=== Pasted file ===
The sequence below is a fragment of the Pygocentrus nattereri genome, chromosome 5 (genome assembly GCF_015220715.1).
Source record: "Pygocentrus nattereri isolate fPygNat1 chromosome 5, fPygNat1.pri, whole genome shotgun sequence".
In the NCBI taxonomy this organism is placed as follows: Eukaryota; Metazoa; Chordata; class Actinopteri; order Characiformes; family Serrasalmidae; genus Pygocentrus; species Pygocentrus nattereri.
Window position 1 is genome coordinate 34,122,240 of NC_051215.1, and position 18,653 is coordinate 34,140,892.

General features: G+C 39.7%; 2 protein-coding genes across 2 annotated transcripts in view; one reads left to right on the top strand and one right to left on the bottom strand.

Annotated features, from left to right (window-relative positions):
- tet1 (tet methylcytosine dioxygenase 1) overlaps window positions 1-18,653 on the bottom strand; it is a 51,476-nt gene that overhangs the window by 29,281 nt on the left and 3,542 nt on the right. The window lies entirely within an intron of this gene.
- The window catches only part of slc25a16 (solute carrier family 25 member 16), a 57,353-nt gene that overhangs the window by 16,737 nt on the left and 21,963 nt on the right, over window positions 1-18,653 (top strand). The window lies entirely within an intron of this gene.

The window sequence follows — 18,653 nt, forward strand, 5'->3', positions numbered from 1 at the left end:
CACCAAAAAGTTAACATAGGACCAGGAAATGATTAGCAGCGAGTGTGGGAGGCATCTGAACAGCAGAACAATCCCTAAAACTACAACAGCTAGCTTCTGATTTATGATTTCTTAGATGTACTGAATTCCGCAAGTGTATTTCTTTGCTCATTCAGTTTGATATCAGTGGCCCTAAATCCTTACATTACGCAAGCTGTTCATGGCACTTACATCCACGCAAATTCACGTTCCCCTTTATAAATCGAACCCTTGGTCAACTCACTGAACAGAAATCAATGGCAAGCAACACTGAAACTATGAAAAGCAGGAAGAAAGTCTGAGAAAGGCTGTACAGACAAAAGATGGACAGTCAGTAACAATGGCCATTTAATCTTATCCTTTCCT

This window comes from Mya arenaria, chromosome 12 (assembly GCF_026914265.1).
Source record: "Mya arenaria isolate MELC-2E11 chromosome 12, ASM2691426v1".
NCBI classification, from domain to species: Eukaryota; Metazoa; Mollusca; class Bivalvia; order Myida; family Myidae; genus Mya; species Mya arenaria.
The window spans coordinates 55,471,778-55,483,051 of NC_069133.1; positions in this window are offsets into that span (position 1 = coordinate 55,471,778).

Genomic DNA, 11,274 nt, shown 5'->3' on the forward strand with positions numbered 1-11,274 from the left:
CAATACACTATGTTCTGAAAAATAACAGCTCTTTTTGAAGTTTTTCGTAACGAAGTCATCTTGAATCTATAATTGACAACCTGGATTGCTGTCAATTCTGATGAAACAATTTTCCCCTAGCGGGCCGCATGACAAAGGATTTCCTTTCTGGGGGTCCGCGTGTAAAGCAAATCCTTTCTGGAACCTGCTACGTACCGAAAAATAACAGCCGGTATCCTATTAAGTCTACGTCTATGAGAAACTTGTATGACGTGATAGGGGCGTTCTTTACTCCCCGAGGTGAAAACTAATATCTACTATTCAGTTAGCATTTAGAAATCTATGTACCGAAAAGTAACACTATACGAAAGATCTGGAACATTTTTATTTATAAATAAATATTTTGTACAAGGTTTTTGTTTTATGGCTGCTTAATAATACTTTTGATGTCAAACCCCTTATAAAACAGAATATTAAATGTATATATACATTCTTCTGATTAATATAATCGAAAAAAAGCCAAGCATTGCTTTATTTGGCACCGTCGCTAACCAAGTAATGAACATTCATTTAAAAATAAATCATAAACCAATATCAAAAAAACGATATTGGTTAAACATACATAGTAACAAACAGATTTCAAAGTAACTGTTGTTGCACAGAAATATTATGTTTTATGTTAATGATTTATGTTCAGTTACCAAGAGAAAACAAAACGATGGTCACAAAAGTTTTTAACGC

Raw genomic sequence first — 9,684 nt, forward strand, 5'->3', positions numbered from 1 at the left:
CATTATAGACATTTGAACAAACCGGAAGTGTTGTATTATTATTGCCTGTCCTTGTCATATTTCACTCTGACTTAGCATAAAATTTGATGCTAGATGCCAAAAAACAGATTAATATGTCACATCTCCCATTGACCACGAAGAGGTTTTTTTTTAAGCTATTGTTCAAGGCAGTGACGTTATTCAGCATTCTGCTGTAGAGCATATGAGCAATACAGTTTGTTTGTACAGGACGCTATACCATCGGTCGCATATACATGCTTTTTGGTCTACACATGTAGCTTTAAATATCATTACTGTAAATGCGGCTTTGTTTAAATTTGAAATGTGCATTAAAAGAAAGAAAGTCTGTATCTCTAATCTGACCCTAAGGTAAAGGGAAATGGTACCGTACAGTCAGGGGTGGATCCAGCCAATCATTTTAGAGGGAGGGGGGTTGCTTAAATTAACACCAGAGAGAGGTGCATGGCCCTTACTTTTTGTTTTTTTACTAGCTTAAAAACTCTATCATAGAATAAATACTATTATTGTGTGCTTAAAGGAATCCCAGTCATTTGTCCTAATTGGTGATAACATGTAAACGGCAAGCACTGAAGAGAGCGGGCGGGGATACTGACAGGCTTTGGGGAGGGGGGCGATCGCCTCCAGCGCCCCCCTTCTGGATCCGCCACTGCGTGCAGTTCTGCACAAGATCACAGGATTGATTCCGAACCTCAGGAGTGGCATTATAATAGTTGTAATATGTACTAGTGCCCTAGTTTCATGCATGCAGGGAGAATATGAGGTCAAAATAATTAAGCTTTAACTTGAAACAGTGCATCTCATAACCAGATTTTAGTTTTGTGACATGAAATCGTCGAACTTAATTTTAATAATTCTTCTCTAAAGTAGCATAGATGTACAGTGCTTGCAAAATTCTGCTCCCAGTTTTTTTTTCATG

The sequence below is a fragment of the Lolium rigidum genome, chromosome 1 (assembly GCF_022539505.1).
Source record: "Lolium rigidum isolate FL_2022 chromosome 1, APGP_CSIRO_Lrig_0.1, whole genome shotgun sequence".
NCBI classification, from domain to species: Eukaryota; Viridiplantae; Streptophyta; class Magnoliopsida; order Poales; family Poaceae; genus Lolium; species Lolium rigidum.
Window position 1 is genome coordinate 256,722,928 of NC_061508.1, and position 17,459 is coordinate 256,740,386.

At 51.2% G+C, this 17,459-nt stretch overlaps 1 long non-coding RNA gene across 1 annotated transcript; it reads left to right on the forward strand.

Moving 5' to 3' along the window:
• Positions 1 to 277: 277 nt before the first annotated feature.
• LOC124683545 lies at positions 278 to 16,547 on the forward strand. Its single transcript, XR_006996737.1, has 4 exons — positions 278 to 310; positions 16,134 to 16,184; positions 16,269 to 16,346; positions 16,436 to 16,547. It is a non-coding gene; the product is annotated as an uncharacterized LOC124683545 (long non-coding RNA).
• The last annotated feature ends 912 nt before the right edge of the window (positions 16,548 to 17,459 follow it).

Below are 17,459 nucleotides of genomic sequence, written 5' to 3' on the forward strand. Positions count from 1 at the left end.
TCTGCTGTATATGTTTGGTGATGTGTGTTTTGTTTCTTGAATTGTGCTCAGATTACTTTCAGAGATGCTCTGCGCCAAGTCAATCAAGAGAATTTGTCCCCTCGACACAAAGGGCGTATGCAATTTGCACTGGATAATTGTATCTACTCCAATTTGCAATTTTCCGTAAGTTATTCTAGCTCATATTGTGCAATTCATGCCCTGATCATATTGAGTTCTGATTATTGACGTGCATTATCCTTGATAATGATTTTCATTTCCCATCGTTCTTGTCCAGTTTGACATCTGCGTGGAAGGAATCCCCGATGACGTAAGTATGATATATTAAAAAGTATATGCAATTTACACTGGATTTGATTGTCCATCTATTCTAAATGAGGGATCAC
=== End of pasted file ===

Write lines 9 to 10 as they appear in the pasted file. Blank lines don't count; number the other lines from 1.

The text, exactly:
The window sequence follows — 18,653 nt, forward strand, 5'->3', positions numbered from 1 at the left end:
CACCAAAAAGTTAACATAGGACCAGGAAATGATTAGCAGCGAGTGTGGGAGGCATCTGAACAGCAGAACAATCCCTAAAACTACAACAGCTAGCTTCTGATTTATGATTTCTTAGATGTACTGAATTCCGCAAGTGTATTTCTTTGCTCATTCAGTTTGATATCAGTGGCCCTAAATCCTTACATTACGCAAGCTGTTCATGGCACTTACATCCACGCAAATTCACGTTCCCCTTTATAAATCGAACCCTTGGTCAACTCACTGAACAGAAATCAATGGCAAGCAACACTGAAACTATGAAAAGCAGGAAGAAAGTCTGAGAAAGGCTGTACAGACAAAAGATGGACAGTCAGTAACAATGGCCATTTAATCTTATCCTTTCCT